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Google Blocks Proud Boys’ Website & Online Store
We were all horrified when, on live TV during the presidential debates, President Trump told the Proud Boys to “stand back and stand by” instead of condemning white nationalists. But Color Of Change’s work to pressure tech companies to take responsibility for how their platforms are used is having an impact. Google quickly moved to get a Google Cloud Services customer to remove the Proud Boys' site and online store – effectively cutting off the hate group from new money and potential members. They also worked with us when news broke about the Wolverine Watchmen, the group plotting to kidnap Michigan Governor Whitmer. We cannot let domestic terrorists build power online. It’s time for tech companies to create systems to proactively root out racist, extremist behavior on their platforms, instead of waiting for groups like Color Of Change to call them out.
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Color Of Change helps people respond effectively to injustice in the world around us. As a national online force driven by 7 million members, we move decision makers in corporations and government to create a more human and less hostile world for Black people, and all people. Until justice is real.
In the Ahmaud Arbery case, justice arrived despite a rigged jury selection process: 11 of the 12 jurors were white, and that was no accident. During jury selection, the defense dismissed 11 of 12 potential Black jurors. When the prosecution challenged these dismissals, the judge acknowledged that they were likely rooted in racism but refused to do anything about it. Over and over, we see the same thing, and the problem is not with the judges or lawyers — but the law. Scott Roberts, Color Of Change’s Sr Director of Criminal Justice Campaigns points to the case of Judge Olu Stevens in 2016, who threw out an all-white jury on racial grounds. “He recognized that discrimination was happening, … and he was suspended for 90 days.” In addition, “If you’re barred from registering to vote, then you’re barred from juries by default. Given that our criminal justice system is so racially biased, … this is a vicious cycle.”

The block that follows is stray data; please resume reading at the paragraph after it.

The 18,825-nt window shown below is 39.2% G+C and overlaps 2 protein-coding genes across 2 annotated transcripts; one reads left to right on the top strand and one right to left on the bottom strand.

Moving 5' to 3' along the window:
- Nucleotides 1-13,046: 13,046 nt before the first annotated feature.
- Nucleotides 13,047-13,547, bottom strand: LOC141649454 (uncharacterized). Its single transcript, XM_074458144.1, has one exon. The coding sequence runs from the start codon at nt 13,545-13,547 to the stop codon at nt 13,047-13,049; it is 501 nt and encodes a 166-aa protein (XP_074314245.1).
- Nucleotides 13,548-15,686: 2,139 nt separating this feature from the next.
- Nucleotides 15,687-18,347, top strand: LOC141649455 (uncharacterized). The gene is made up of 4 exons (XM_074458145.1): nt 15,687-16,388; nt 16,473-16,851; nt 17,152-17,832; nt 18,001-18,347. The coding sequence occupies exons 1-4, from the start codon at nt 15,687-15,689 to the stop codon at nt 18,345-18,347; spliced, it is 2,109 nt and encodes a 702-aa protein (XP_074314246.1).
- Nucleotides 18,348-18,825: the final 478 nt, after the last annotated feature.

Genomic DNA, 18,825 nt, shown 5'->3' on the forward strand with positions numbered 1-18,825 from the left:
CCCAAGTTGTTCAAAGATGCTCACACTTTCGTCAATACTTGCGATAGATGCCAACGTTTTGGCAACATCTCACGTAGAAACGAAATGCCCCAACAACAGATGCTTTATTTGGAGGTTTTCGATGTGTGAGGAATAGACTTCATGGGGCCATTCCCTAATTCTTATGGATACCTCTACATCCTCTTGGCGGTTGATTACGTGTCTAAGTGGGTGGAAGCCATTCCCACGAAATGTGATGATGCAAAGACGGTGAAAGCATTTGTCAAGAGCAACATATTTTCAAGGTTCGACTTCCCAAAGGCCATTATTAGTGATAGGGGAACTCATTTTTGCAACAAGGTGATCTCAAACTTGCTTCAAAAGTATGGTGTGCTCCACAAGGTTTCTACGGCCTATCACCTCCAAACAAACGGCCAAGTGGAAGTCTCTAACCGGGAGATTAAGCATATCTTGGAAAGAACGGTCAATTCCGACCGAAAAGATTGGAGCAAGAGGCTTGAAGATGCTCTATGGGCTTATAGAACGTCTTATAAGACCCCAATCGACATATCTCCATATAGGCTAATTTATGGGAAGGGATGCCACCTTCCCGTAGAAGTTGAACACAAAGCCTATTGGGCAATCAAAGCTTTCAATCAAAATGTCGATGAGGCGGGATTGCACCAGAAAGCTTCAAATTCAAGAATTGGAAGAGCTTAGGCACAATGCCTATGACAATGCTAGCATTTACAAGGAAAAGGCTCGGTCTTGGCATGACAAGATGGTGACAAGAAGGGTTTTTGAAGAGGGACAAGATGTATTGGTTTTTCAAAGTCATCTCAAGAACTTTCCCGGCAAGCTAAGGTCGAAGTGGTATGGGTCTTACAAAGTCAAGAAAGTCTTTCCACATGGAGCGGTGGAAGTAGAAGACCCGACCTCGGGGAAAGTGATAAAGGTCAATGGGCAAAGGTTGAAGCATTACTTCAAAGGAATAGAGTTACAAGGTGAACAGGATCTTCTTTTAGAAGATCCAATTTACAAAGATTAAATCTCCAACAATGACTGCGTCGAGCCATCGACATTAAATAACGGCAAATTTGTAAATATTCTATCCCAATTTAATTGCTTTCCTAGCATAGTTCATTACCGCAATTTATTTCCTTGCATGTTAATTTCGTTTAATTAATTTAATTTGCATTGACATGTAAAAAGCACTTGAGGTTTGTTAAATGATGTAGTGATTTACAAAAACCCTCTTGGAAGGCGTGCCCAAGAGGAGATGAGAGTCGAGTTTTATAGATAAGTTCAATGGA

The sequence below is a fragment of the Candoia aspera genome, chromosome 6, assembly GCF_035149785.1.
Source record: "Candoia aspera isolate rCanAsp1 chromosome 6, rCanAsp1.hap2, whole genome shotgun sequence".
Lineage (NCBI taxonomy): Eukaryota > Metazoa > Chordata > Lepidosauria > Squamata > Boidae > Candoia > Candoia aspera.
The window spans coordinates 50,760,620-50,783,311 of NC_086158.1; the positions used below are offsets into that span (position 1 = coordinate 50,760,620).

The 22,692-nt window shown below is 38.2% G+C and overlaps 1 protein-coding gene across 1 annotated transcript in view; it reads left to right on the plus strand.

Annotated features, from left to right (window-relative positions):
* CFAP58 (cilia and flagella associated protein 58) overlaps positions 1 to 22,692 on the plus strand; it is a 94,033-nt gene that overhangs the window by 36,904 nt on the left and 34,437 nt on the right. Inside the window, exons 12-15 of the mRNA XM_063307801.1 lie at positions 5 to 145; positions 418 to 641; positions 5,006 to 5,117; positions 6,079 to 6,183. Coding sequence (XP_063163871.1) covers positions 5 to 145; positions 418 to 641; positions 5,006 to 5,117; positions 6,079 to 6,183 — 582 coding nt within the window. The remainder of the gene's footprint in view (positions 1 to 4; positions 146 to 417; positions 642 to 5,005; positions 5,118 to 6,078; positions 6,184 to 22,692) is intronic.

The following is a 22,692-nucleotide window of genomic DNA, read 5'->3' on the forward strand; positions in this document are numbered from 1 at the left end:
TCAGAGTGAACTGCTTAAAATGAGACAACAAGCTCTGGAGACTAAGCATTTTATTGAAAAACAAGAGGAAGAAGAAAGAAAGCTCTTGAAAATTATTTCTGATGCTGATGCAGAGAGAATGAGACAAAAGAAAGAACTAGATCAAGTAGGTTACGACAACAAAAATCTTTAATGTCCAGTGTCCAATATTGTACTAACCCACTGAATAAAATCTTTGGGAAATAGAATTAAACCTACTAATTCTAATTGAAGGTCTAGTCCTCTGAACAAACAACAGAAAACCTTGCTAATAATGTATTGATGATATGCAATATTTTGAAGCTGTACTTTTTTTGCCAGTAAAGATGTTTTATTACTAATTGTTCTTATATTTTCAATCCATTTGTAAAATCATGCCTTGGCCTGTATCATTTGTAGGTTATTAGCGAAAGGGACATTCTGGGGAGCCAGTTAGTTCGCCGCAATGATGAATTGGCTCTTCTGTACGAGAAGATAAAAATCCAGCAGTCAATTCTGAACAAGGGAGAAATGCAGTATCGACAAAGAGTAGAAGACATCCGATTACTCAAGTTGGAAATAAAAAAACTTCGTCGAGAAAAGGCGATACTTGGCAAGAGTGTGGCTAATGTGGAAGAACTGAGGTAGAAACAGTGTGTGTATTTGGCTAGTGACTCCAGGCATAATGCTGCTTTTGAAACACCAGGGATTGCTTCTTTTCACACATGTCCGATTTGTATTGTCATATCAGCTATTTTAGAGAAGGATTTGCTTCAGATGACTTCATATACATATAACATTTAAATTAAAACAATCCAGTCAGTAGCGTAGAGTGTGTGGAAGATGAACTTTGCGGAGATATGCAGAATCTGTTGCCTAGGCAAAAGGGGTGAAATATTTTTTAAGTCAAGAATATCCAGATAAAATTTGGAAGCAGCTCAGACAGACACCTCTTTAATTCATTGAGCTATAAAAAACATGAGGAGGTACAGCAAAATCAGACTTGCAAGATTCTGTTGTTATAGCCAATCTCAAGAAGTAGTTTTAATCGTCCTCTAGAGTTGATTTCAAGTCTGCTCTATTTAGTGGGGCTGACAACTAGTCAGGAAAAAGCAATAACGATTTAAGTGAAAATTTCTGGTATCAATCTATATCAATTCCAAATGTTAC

The New York Times dives into America’s evolution with language and the new terms coming into play in the movement for racial justice and gender inclusion. For those pushing for changes in society, words matter — and not just in the ways you’d think. Color Of Change President Rashad Robinson explains how the way we articulate ideas helps us understand who’s to blame for the current imbalances of power and where the real solutions lie. “Saying something like, ‘Black people are less likely to get a loan from the bank,’ instead of saying, ‘Banks are less likely to give loans to Black people,’ might feel like it’s just me wording it differently,” he explains. “But ‘Black people are less likely to get a loan from the bank’ makes people ask themselves, ‘What’s wrong with Black people? Let’s get them financial literacy programs.’ The other way is saying, ‘What’s wrong with the banks?’”